Reviewer 4

Reviewer's Scores

Originality: 4


The proposes using a ring-based multicomputer architecture and system for high performance join processing.

The paper certainly wins an award for the most intriguing title.

One cannot help feeling that the approach is a bit of a throw back to the days of database machines. Today the approach that is the dominant paradigm is one based on column indexes and map-reduce processing to union and intersect key-value sets.

Yet this paper focuses more on the performance issues of machine-to-machine and memory-to-remote memory access than the data parallel programming model suggested by map-reduce.

The paper is interesting simply because of its "retro" approach, namely multicomputer algorithms for parallel joins. Since it subverts the dominant paradigm, it is fun to read.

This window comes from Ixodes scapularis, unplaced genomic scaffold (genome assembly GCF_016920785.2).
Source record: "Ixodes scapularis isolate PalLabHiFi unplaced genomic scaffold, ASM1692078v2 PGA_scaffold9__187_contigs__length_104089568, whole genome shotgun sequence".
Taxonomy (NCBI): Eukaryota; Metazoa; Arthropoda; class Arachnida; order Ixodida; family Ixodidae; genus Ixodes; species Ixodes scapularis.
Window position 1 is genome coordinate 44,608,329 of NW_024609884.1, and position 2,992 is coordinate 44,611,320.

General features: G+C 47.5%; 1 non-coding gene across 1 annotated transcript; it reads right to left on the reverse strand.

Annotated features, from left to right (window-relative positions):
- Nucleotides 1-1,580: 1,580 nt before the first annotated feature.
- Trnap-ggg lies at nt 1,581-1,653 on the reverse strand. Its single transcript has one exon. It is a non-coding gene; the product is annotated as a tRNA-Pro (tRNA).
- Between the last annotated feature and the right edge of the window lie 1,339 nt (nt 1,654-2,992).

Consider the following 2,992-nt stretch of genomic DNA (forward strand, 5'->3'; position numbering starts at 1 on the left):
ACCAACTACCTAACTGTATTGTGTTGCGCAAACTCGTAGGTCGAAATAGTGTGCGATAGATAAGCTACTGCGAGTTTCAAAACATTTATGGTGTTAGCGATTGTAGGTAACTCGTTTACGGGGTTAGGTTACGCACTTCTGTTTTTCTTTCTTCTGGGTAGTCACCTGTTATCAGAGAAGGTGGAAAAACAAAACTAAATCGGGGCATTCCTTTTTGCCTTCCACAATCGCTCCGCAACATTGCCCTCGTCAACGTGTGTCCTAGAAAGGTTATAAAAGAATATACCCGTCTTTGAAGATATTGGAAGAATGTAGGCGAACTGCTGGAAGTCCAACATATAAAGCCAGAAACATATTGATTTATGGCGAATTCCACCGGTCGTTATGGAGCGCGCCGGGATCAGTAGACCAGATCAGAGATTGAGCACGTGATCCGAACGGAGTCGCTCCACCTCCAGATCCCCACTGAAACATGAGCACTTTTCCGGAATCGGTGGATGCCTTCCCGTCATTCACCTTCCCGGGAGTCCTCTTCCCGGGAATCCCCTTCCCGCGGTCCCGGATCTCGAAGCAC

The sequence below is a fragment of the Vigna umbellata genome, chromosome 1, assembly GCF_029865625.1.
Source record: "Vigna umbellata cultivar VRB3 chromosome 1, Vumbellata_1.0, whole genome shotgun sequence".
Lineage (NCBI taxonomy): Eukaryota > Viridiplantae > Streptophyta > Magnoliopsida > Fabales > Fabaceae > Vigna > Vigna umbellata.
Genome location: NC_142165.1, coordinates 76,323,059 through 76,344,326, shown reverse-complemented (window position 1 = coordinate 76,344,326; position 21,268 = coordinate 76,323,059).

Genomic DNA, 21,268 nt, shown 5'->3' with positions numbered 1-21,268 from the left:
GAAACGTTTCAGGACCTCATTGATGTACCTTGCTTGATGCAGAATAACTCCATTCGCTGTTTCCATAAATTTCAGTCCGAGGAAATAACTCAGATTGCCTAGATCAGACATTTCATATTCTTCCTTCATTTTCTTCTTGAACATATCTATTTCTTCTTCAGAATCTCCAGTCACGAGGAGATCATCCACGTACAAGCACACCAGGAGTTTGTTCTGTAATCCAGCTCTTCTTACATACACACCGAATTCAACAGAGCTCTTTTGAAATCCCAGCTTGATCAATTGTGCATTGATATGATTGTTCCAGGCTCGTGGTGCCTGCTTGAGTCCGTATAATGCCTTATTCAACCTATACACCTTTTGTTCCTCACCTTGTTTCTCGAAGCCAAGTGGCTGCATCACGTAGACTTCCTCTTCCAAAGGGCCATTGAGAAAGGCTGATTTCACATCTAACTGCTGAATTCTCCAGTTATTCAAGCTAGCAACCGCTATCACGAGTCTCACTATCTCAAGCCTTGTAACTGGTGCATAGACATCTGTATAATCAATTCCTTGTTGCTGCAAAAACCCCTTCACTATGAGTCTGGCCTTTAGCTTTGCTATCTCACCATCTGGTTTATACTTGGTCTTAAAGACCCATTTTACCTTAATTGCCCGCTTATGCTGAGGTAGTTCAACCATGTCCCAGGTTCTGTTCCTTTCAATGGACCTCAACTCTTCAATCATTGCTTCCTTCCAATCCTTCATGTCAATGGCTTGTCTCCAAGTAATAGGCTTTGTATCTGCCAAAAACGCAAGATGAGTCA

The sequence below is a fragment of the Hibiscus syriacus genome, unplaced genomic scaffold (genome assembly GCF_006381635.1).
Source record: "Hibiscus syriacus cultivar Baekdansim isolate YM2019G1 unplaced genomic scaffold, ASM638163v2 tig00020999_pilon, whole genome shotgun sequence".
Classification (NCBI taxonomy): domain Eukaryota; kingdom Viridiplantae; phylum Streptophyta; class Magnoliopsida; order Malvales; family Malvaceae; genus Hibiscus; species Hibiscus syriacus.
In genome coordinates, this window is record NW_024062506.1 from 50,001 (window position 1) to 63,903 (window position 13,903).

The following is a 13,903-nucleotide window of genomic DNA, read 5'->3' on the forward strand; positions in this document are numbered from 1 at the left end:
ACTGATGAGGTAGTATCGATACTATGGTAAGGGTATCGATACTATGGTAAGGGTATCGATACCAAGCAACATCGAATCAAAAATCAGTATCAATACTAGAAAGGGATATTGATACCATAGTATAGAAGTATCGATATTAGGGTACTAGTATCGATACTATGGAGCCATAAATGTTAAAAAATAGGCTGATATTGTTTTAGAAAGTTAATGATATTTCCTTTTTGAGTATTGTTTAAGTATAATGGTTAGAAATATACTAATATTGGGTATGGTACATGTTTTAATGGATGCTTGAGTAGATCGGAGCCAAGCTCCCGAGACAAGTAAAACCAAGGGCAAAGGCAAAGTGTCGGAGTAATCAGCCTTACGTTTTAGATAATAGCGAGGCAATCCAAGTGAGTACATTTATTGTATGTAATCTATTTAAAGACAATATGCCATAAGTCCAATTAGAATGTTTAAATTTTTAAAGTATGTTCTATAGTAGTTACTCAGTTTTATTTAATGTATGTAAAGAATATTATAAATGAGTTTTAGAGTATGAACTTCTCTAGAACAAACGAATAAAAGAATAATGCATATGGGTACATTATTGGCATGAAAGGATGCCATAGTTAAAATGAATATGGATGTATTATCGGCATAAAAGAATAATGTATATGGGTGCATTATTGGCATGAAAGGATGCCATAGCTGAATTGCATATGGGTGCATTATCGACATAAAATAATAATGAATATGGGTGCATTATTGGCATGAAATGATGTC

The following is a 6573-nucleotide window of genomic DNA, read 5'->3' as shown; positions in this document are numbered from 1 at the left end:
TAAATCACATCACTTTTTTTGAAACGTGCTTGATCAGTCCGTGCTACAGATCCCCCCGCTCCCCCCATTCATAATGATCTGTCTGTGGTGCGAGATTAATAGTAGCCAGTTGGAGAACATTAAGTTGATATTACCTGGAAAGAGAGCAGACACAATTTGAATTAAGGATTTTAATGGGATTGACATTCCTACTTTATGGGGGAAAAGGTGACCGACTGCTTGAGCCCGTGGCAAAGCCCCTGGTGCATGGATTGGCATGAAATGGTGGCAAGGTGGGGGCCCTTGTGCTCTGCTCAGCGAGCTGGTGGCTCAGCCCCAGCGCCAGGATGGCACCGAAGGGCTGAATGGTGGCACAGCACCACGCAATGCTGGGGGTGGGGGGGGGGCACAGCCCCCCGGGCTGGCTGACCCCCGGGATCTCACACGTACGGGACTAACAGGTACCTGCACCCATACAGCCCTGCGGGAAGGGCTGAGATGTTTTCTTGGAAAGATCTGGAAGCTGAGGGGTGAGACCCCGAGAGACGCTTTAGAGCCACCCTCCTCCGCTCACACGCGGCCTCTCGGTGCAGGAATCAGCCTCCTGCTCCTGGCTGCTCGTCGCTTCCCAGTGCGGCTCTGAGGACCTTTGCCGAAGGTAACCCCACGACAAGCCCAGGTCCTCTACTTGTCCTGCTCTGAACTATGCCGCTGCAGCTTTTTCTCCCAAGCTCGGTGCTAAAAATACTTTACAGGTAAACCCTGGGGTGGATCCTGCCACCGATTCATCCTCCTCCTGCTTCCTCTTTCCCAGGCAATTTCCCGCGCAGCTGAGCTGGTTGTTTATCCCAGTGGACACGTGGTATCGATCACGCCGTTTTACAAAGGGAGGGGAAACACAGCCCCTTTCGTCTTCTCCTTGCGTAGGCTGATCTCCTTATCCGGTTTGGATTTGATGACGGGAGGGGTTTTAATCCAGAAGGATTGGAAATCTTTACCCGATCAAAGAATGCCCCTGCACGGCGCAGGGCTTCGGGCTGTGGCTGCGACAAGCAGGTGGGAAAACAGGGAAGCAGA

The evaluation, however, is not a strength of the paper. The testbed is tiny (six machines -- people have run queries via MR on 1000 node clusters with petabyte scale datasets!). Does the approach actually scale? The data is synthetic and approach is essentially a sensitivity analysis with respect to key distribution (skewed vs. non-skewed). This seems inadequate compared with current research practice. It is unfortunate that the authors provide no comparison against more modern database approaches, such as BigTable or Hive.